Day Lewis’s Kirit Patel is “chuffed”. He has a right to be – the CEO has just discovered that Day Lewis came top in the C+D Best Places to Work in 2015, named the best employer for leadership, corporate culture, job satisfaction, work environment and engagement. It’s not a complete surprise. After all, the multiple won a Gold Investors in People award in 2013, and previously held the Bronze accreditation.
But the C+D accolade is particularly important to Mr Patel – crucially, because it was based on a “very comprehensive” survey of employees as well as employer questions. For him, it is testament to the company putting in “a lot of effort over the past 40 years” into ensuring employee satisfaction. “It makes me feel very proud to be the employer of choice and I’m really glad the hard work we’ve done... has been recognised,” he tells C+D.
There’s no doubt Day Lewis has done something right to achieve such positive feedback from its employees. So what makes it such a popular place to work?
One of Day Lewis’s stand-out attributes is its focus on training. The company scooped a C+D award in 2014 for its Day Lewis Academy – an initiative set up to give employees more recognition for completing training. Using the company’s intranet, the academy gives employees a selection of learning activities to choose from and awards them points upon their completion. Points, as the saying goes, equal prizes.
For Mr Patel, encouraging personal development in this way is vital to the success of Day Lewis. He sees the academy as an important way of spurring on people to achieve their maximum potential – a goal he believes most employees share. “I believe everybody in some way or another wants to develop themselves personally – this is a tool to do that,” he says.
Crucially, the academy can build motivation by capturing “how they’ve come on” in terms of skills and rewarding high performers. Charles Thomas, manager of Day Lewis’ Exmouth branch and winner of the C+D Award for Pre-registration Graduate of the Year 2015 can testify to its benefits. He has now earned ‘gold’ status in the academy – an accolade that equates to a £50 voucher and an evening out on Day Lewis. “It’s really motivating,” he tells C+D. “With other companies, you’re expected to do it and don’t see any reward.”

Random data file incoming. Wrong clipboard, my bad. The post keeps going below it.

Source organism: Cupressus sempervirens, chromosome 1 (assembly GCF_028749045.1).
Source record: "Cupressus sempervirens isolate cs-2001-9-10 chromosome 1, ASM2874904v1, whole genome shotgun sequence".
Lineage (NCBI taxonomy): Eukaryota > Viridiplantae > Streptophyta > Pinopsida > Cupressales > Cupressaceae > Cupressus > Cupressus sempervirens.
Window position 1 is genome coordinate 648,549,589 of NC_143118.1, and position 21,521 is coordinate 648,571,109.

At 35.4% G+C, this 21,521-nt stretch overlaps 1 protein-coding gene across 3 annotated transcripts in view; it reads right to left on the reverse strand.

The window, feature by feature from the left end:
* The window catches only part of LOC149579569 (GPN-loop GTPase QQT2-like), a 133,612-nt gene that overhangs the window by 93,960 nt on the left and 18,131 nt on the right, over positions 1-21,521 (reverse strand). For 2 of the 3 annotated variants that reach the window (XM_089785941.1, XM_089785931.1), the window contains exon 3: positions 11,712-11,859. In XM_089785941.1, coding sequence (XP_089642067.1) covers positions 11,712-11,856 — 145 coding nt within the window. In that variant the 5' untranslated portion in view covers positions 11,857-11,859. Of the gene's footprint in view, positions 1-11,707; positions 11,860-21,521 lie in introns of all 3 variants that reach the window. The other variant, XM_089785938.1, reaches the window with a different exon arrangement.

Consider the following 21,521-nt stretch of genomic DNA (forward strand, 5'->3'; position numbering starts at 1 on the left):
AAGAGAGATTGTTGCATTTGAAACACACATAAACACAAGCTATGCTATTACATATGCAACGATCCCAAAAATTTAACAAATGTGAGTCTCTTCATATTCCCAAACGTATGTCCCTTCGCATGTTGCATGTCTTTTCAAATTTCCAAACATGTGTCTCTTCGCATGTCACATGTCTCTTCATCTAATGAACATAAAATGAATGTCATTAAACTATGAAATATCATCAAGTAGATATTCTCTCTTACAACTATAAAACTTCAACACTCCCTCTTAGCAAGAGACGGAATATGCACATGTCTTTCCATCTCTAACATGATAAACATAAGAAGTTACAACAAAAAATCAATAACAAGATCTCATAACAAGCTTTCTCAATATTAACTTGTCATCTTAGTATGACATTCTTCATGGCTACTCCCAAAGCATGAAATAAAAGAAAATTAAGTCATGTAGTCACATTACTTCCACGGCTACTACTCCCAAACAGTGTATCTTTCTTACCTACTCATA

Of course, Day Lewis also feels the benefits of staff honing their skills. Mr Patel attributes the company’s growing number of medicines use reviews, flu vaccinations and prescription volume to its focus on training. “If you recognise people, they want to get trained up and then they’re confident and happy and giving good customer service,” he stresses.
Work hard, play hard
As evidenced by its focus on training, professionalism is clearly important to Day Lewis and is one of its six core values (see above right). But that doesn’t mean life at the company is all work, work, work. In fact, Mr Patel is keen to actively encourage fun – another of its core values.
“Too much formality isn’t good if you want a happy environment,” he stresses. “It’s genuinely about creating an environment of fun and good conditions.”
The company’s annual charity days are a prime example of this ethos. Each branch is encouraged to undertake an activity of their choice – whether it be baking, wearing fancy dress or running a raffle – to raise money for a charity of their choice. Initiatives such as these make for a “good atmosphere” in Day Lewis branches, says Mr Thomas.
The multiple is keen to cement this fun environment through grander gestures, too. The company spends £500,000 on its annual Day Lewis conference – usually held in an exclusive London venue. Awards are given to employees who have made outstanding contributions to the business, to ensure they don’t “feel they’re being taken for granted”, Mr Patel explains.
He describes this event as “like a family Christmas party”. “That’s what it is – a family that meets and greets,” he says. “You meet people you’ve been chatting to on the phone, [and] then you feel more able to ask for their help.”
“Too much formality isn’t good if you want a happy environment. It’s genuinely about creating an environment of fun and good conditions”
This family mantra is, of course, at the heart of the Day Lewis business. Mr Patel has brought a number of family members into the team since he founded it with his brother JC Patel in 1975. And he is keen to treat his 1,871 employees in the same way.
This is perhaps best illustrated by Day Lewis still giving out Christmas bonuses despite being badly hit by category M clawbacks in 2007. “If your salary gets cut, it doesn’t mean you don’t bring your family a Christmas dinner!” he stresses. “We stood behind them [our employees].”
For Mr Patel, these values underpin the entire business. “It really feels like a family culture. It’s just part of what we’ve become,” he says.
At a branch level, Mr Thomas can confirm that this ethos is noticeable. “They talk a lot about the family culture... and you feel it coming right through,” he tells C+D. “You feel very much involved in what’s happening higher up in the company and always know what’s going on with the family.”
The combination of this family culture, focus on fun and innovative training initiatives has made Day Lewis a deserving winner of the C+D Best Places to Work 2015.
And this formula has driven the business forward – Mr Patel revealed earlier this month that Day Lewis wants to expand overseas and hopes to reach 400 branches before 2020. As Mr Patel highlights, these goals are dependent on its employees: “If you have a happy family in the dispensary, it comes across.”